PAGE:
Arden Warner has devised an innovative way of cleaning up oil spills by organically magnetizing oil by adding ground magnetite. The viscous material then binds to the magnetite and is able to be pulled along when a magnet sweeps by, thus allowing spills to be quarantined, and removed from the ocean. Warner's goal is to create a system of containment booms which collects the magnetized oil and draws it into a container with a magnetized base. The oil will then be separated from the water and the magnetite will be drawn downward, making the collected oil good as new. Click here to view the first image in today's viral picture gallery. Continue reading for the five most popular viral videos today, including one showing how to cut string with your bare hands.
This block of metal that is so light, and its density so low, that it floats on water, but despite its appearance, it can also withstand intense pressures. Motherboard visited the laboratory of Nikhil Gupta, an NYU Polytechnic University researcher who is designing some of world's strongest materials, in conjunction with researchers at Deep Springs Technology. "Syntactic Foam" is a metal that looks and feels solid, but at the edges of any given piece of material, you can see holes because the spherical particles don't always line up with the edge. These hollow particles, of course is what makes the metal so light. The foam is 44% stronger than similar, aluminum-based foams, while each individual sphere can withstand pressure of more than 25,000 pounds per square inch before breaking - roughly 100-times the pressure exerted by water coming out of a fire hose. Click here to view the first image in today's Continue reading for the five most popular viral videos today, including one of homemade, 3D-printed automatic sunglasses.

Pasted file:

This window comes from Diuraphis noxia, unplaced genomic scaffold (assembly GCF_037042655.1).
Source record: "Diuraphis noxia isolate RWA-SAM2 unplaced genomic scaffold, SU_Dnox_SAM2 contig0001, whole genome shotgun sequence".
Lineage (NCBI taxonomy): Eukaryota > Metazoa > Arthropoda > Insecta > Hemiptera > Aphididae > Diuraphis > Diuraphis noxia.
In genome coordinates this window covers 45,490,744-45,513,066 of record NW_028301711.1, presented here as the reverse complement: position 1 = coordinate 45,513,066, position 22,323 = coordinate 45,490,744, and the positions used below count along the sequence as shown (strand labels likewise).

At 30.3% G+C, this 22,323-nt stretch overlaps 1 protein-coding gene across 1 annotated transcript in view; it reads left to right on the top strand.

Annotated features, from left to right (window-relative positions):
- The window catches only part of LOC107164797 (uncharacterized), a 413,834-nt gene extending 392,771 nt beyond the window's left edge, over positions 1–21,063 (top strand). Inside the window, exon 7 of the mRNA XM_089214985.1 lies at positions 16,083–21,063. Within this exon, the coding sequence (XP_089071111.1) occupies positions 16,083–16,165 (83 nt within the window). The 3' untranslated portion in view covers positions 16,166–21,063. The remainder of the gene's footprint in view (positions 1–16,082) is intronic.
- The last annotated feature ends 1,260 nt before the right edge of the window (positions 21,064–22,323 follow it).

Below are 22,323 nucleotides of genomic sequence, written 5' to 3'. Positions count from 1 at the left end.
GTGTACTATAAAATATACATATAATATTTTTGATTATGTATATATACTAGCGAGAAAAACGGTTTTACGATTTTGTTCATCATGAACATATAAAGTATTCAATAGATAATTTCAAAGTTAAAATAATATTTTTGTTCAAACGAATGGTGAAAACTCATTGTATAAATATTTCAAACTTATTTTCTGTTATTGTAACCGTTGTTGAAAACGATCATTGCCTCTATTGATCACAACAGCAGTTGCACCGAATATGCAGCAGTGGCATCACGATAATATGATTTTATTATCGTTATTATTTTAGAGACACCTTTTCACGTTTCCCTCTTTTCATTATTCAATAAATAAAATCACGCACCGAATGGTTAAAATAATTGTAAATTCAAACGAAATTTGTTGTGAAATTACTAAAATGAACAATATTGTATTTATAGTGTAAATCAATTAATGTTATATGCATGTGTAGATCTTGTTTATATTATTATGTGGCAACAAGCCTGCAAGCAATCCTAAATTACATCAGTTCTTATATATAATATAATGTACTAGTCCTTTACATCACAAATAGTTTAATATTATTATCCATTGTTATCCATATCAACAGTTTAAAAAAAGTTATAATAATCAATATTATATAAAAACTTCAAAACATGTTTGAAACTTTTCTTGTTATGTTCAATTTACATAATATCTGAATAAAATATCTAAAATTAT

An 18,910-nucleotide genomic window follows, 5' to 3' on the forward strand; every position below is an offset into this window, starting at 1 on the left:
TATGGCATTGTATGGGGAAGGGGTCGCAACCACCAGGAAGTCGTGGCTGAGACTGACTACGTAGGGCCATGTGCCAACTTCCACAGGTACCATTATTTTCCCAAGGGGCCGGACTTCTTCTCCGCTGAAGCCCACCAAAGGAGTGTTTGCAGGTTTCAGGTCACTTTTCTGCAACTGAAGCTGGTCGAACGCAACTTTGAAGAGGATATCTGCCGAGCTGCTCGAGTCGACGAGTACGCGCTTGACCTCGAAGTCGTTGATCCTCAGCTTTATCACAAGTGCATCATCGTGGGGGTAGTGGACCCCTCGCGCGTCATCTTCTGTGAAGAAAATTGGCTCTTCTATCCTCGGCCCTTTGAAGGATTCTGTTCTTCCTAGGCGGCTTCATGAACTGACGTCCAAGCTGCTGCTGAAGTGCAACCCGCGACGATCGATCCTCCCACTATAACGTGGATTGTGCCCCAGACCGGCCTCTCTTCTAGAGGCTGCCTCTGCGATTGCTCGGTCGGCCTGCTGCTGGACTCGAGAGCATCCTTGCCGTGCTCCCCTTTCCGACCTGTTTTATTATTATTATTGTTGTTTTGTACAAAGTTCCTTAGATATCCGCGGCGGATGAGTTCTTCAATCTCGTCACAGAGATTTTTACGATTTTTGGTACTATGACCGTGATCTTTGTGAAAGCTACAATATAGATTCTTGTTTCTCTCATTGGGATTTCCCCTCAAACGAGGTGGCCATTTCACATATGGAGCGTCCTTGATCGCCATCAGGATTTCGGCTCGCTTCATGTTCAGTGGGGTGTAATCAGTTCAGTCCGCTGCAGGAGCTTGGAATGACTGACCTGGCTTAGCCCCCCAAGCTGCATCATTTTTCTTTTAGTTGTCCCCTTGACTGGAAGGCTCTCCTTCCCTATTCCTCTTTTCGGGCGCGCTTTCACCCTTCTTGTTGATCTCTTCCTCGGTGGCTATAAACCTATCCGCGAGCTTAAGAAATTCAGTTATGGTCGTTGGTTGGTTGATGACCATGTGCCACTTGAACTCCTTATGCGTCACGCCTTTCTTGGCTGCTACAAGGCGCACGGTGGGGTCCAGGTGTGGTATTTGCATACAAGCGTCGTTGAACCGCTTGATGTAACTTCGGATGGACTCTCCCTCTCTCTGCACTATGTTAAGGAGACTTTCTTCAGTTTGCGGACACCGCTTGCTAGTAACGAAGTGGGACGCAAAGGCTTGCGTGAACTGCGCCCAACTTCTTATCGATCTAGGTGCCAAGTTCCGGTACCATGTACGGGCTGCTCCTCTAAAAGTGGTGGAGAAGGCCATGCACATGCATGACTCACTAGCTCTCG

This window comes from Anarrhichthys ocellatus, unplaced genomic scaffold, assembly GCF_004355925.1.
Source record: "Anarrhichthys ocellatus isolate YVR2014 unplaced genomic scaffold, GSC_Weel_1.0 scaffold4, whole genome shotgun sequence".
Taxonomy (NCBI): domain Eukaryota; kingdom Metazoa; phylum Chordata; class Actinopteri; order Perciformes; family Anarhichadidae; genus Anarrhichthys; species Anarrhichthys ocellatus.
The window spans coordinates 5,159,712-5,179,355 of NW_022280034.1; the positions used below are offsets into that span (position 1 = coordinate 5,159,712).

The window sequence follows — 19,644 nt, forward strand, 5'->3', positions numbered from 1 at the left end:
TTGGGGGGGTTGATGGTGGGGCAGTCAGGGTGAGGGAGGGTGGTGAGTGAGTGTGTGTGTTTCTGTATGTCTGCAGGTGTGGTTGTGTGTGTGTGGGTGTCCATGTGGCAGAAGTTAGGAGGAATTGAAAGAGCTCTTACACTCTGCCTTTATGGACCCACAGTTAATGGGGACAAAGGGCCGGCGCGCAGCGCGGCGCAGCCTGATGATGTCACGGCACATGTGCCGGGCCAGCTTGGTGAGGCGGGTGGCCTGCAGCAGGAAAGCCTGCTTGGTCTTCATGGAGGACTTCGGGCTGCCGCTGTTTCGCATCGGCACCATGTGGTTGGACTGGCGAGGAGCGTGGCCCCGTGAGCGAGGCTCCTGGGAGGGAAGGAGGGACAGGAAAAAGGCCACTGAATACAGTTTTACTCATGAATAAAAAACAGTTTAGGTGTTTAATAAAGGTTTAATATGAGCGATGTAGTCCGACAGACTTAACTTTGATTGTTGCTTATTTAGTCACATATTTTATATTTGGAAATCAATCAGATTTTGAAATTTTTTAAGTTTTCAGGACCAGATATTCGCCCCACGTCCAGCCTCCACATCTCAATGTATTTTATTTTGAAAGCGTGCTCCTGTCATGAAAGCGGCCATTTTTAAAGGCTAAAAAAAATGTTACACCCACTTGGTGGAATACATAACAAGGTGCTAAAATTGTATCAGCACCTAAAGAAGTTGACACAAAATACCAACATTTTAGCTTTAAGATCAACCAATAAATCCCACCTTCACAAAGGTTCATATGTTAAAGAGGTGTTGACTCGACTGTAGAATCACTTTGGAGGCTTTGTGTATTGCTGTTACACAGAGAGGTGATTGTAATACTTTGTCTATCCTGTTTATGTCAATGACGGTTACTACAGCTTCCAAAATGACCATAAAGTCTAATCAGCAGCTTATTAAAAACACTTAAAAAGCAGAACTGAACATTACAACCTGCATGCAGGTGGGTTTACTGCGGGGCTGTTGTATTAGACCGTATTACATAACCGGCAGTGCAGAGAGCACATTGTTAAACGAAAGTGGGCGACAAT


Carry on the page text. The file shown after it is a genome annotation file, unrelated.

Tsar Bomba was the Western nickname for the Soviet RDS-220 hydrogen bomb, code name Vanya. It was tested on October 30, 1961, and remains the most powerful human-made explosion in known history. Developed by the Soviet Union, the bomb had a yield of 50-megaton TNT, and a maximum yield of 100-megatons if it were to have included a U-238 tamper, but because only one was built, this theory was never demonstrated. Continue reading for five more cool facts about Tsar Bomba. Click here for a few bonus images of actual nuclear explosions over the years.